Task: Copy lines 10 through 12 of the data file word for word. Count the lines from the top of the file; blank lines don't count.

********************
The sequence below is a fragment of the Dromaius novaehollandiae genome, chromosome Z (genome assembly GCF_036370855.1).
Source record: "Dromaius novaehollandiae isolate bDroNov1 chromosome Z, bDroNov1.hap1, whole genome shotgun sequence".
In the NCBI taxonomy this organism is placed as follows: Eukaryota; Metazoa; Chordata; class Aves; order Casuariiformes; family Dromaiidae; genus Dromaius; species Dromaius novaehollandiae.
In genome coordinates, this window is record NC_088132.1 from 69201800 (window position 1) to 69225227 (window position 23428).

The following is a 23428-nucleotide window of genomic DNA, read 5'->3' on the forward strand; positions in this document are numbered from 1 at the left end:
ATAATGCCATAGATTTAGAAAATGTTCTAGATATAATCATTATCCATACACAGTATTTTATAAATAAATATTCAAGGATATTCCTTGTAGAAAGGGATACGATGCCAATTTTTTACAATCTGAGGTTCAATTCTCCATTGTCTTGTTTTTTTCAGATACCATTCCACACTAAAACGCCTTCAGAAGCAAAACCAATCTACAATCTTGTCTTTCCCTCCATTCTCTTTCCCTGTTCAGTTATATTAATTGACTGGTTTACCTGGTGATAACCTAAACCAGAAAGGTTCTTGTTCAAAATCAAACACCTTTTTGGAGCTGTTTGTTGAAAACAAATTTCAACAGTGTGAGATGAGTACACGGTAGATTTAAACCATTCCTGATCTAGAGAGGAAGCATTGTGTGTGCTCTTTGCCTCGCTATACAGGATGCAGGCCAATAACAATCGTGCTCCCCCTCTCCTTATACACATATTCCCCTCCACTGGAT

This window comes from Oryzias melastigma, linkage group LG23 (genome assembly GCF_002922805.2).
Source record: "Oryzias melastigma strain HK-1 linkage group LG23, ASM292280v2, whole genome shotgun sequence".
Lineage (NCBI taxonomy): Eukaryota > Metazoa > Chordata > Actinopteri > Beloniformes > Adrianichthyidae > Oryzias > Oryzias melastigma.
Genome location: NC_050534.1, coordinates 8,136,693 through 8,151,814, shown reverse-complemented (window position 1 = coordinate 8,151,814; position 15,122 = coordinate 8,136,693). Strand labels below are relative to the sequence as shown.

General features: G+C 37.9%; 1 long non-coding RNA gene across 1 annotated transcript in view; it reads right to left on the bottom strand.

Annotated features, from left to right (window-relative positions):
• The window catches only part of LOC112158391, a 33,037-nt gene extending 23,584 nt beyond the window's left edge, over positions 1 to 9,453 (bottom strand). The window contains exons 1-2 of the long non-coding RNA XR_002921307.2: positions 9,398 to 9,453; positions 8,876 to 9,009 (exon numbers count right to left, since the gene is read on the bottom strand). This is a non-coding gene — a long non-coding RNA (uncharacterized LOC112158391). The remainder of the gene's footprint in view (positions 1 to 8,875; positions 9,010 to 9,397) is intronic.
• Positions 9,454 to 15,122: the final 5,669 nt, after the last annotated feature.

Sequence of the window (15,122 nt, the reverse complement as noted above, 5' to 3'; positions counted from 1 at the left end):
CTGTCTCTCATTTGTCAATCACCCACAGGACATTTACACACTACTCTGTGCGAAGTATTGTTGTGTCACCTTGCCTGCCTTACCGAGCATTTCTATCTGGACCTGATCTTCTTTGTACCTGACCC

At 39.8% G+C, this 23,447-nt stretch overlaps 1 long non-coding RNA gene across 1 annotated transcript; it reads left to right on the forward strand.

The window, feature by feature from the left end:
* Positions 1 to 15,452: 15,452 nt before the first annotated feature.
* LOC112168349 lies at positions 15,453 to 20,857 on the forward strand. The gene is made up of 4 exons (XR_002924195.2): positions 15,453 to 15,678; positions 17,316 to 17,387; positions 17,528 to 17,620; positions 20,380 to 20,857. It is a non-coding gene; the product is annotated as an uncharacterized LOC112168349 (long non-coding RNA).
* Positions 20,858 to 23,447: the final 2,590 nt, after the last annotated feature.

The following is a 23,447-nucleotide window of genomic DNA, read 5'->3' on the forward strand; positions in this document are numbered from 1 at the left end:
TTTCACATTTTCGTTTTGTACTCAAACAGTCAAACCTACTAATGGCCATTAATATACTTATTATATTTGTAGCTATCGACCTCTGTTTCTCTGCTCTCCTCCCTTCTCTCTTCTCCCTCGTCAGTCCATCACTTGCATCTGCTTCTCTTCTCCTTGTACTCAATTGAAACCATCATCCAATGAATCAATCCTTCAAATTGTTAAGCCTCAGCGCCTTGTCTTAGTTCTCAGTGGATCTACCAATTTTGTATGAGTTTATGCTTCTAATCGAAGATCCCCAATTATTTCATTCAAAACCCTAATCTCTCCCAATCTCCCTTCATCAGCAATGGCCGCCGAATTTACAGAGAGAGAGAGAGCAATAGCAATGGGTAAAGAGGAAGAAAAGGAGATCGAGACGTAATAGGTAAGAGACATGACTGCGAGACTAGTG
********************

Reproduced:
Genome location: NC_050534.1, coordinates 8,136,693 through 8,151,814, shown reverse-complemented (window position 1 = coordinate 8,151,814; position 15,122 = coordinate 8,136,693). Strand labels below are relative to the sequence as shown.

General features: G+C 37.9%; 1 long non-coding RNA gene across 1 annotated transcript in view; it reads right to left on the bottom strand.

Annotated features, from left to right (window-relative positions):